Veteran, award-winning psychiatrist-actor, Mohan Agashe, has a bone to pick with me. And he has a point. Decades ago, I was mesmerised by his sterling stage performance playing Nana Phadnavis in Vijay Tendulkar’s masterpiece—Ghashiram Kotwal—a scathing socio-political satire, which is now a 50-year-old cult play about the abuse of power and caste during the early eighteenth century Peshwa period.
Mohan believes I am stuck on that one role of his, when he has been recognised for countless other amazing on-screen roles—from M.F. Husain’s Gaja Gamini to Dr Prakash Baba Amte: The Real Hero. More recently, he is being lauded for playing a grandfather figure in Do Gubbare, streaming on Jio Cinema. I met him at a special screening and made the mistake of bringing up a Ghashiram revival, considering Mohan, today, at 76, is about the same age Nana was in the play. But Mohan had played the despicable character when he himself was still in his twenties. So inspired was I by Mohan’s character that we had acquired two precious watercolours when Husainsaab painted the Ghashiram series.
Mohan is a Punekar. I am half a Punekar. His Marathi is far better than my Bambaiya version. We meet rarely, but when we do, the connect is immediate. Mohan is cerebral without being oppressively so. As the principal investigator for an Indo-US joint project on cultural disorders of fatigue and weaknesses, and as someone who was instrumental in establishing the Maharashtra Institute of Mental Health, way back in 1991, Mohan leads a hectic life—travelling, acting, attending workshops and seminars. His love for the spotlight started when he was a child artist in theatre and culminated when he took over as director general of the Film and Television Institute of India (FTII), during a challenging period. He has his own loyal following, including in Germany, which honoured him with the prestigious Goethe Medal.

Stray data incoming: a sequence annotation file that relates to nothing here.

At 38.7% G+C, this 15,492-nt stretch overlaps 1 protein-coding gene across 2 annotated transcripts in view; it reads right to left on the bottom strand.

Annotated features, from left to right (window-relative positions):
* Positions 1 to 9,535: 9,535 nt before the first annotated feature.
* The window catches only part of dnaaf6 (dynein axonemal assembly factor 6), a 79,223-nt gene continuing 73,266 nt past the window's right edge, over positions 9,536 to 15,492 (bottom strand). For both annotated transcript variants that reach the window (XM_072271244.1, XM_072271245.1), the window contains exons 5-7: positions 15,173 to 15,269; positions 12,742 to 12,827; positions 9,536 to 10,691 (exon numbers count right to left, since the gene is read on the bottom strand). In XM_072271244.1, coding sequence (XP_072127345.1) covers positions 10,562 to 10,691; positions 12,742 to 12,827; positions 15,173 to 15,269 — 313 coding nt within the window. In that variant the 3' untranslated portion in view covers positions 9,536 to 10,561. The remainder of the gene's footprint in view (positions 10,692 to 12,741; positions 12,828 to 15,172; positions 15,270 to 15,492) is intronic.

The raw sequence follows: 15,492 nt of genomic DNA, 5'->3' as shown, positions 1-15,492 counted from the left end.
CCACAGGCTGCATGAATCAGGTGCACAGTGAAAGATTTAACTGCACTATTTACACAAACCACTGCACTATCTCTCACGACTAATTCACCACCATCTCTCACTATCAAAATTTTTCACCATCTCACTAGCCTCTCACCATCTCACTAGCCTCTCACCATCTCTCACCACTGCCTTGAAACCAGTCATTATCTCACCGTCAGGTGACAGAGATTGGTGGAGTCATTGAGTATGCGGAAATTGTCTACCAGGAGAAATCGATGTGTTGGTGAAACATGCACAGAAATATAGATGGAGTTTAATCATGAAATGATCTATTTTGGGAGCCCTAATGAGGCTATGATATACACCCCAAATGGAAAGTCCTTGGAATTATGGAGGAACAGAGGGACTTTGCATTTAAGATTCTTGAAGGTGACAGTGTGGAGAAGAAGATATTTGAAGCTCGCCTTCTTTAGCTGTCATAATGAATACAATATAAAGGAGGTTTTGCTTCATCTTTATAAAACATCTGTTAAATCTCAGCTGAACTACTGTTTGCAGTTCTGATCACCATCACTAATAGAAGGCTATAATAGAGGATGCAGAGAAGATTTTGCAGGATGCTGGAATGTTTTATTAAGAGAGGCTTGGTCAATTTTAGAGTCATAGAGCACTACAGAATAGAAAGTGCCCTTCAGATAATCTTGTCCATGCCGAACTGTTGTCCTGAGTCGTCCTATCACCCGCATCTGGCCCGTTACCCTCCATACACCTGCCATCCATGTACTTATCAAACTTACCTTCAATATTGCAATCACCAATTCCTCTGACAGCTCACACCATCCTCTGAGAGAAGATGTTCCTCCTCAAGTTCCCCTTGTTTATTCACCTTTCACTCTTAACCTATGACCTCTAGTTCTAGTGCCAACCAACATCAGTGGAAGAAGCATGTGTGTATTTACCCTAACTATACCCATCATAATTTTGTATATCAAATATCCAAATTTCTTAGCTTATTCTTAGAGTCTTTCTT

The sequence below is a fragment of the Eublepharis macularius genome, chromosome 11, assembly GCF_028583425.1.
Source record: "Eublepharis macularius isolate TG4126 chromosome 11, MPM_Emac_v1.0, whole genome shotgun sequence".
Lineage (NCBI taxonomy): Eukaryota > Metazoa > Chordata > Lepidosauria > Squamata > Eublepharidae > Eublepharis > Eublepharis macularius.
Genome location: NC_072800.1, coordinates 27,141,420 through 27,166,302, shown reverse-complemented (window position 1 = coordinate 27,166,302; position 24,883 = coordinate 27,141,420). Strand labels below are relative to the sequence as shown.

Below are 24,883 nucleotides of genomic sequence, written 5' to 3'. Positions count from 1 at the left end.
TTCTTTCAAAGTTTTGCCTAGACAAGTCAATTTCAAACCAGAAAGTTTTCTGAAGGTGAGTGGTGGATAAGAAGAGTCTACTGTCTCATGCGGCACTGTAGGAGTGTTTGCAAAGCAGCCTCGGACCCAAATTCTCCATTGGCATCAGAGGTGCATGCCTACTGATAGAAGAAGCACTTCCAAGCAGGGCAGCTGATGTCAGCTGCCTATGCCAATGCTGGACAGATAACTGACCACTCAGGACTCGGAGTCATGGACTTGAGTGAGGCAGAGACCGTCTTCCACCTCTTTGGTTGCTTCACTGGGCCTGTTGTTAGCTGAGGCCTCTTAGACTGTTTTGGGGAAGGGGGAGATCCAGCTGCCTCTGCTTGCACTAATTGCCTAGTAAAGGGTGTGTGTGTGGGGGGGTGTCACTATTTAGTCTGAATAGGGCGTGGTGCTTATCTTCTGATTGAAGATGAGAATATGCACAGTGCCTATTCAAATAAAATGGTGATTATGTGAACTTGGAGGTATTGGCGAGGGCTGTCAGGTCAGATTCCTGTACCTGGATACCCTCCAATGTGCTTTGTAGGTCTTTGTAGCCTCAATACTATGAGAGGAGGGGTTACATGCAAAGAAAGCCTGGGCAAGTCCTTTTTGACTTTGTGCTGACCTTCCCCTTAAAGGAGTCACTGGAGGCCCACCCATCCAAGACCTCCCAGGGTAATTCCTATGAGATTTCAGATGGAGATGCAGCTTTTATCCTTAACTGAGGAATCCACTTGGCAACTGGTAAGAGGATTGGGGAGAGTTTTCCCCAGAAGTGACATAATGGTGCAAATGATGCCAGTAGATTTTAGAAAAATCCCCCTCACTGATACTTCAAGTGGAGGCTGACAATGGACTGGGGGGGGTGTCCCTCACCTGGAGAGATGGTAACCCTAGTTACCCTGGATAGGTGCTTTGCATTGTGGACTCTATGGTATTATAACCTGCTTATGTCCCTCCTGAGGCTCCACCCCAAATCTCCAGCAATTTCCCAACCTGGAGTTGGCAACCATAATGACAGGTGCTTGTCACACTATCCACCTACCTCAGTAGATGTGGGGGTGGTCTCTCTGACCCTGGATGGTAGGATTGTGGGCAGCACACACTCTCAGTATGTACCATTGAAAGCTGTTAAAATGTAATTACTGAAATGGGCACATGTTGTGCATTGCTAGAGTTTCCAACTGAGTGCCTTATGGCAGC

Padma Shri Mohan Agashe wears his laurels lightly and has a wicked sense of humour. When he invites me to his events and I plead off with legitimate reasons (“My children are demons. I have a lot of them. And grandkids, too. Grrrrr… birthdays, anniversaries, occasions never end in this family’’), he will have none of it. This time, too, he shot back, “Shobhaa, I should get priority for old time’s sake… elderly, single people like me also need your attention at the right time… or else I’ll only be a memory for you.” Instant guilt kicked in, as I left my daughter’s lunch half-way and headed to the venue of the screening. Mohan looked happy to see me. He was flirting with an attractive organiser and told her some nonsense to make her laugh as we posed for publicity pictures. I couldn’t stay for the screening, but sure enough, I received a text from Mohan: “These days we badly need a good detox agent in entertainment…like Do Gubbare…. Try watching, I assure you it is damn good.” So it is. Mohan’s performance has generated waves, as most of his performances do. He mentioned a new project he is shooting for in Delhi. His co-star? The beauteous Sharmila Tagore.
Not sure when or where I will meet Mohan next. But I am glad he used his psychiatric training to induce enough guilt in me to drop everything and rush to his screening. We are both at a stage where we can make such “unreasonable” requests of one another and get away with it! Here’s to old—and entirely genuine—friendships!